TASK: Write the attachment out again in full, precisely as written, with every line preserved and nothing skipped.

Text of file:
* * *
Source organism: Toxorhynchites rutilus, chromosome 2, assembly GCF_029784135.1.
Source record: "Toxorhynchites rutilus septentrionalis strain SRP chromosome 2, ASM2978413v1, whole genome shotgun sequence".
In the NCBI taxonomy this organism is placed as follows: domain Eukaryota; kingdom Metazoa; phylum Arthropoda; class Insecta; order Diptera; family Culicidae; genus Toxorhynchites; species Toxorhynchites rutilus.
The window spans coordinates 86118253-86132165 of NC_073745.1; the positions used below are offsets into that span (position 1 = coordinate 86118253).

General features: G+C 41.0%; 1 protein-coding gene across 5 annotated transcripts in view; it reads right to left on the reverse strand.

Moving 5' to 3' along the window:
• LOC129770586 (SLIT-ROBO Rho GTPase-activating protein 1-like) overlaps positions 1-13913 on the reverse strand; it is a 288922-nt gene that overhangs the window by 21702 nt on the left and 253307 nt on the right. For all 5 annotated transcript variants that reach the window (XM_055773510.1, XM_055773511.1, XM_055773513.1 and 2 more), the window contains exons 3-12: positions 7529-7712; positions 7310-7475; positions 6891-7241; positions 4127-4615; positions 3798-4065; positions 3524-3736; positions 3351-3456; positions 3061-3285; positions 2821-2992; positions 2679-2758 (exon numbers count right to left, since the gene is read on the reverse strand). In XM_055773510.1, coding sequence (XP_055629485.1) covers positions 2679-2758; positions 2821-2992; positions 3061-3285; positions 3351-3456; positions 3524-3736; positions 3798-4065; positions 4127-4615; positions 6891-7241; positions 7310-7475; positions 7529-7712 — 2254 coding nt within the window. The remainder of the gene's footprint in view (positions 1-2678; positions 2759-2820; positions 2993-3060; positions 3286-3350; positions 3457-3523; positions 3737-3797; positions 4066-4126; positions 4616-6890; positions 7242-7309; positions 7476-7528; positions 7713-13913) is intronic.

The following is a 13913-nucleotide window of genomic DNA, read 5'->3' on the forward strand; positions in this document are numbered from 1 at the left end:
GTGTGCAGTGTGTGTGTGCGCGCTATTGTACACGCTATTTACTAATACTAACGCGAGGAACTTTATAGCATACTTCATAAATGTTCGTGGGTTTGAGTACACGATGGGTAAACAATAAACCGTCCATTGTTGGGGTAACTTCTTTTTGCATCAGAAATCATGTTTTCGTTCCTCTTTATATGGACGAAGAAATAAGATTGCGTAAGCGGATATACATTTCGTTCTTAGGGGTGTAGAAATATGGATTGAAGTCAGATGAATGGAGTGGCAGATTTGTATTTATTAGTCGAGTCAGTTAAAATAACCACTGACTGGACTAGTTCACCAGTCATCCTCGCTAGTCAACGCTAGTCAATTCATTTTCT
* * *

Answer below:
Source organism: Toxorhynchites rutilus, chromosome 2, assembly GCF_029784135.1.
Source record: "Toxorhynchites rutilus septentrionalis strain SRP chromosome 2, ASM2978413v1, whole genome shotgun sequence".
In the NCBI taxonomy this organism is placed as follows: domain Eukaryota; kingdom Metazoa; phylum Arthropoda; class Insecta; order Diptera; family Culicidae; genus Toxorhynchites; species Toxorhynchites rutilus.
The window spans coordinates 86118253-86132165 of NC_073745.1; the positions used below are offsets into that span (position 1 = coordinate 86118253).

General features: G+C 41.0%; 1 protein-coding gene across 5 annotated transcripts in view; it reads right to left on the reverse strand.

Moving 5' to 3' along the window:
• LOC129770586 (SLIT-ROBO Rho GTPase-activating protein 1-like) overlaps positions 1-13913 on the reverse strand; it is a 288922-nt gene that overhangs the window by 21702 nt on the left and 253307 nt on the right. For all 5 annotated transcript variants that reach the window (XM_055773510.1, XM_055773511.1, XM_055773513.1 and 2 more), the window contains exons 3-12: positions 7529-7712; positions 7310-7475; positions 6891-7241; positions 4127-4615; positions 3798-4065; positions 3524-3736; positions 3351-3456; positions 3061-3285; positions 2821-2992; positions 2679-2758 (exon numbers count right to left, since the gene is read on the reverse strand). In XM_055773510.1, coding sequence (XP_055629485.1) covers positions 2679-2758; positions 2821-2992; positions 3061-3285; positions 3351-3456; positions 3524-3736; positions 3798-4065; positions 4127-4615; positions 6891-7241; positions 7310-7475; positions 7529-7712 — 2254 coding nt within the window. The remainder of the gene's footprint in view (positions 1-2678; positions 2759-2820; positions 2993-3060; positions 3286-3350; positions 3457-3523; positions 3737-3797; positions 4066-4126; positions 4616-6890; positions 7242-7309; positions 7476-7528; positions 7713-13913) is intronic.

The following is a 13913-nucleotide window of genomic DNA, read 5'->3' on the forward strand; positions in this document are numbered from 1 at the left end:
GTGTGCAGTGTGTGTGTGCGCGCTATTGTACACGCTATTTACTAATACTAACGCGAGGAACTTTATAGCATACTTCATAAATGTTCGTGGGTTTGAGTACACGATGGGTAAACAATAAACCGTCCATTGTTGGGGTAACTTCTTTTTGCATCAGAAATCATGTTTTCGTTCCTCTTTATATGGACGAAGAAATAAGATTGCGTAAGCGGATATACATTTCGTTCTTAGGGGTGTAGAAATATGGATTGAAGTCAGATGAATGGAGTGGCAGATTTGTATTTATTAGTCGAGTCAGTTAAAATAACCACTGACTGGACTAGTTCACCAGTCATCCTCGCTAGTCAACGCTAGTCAATTCATTTTCT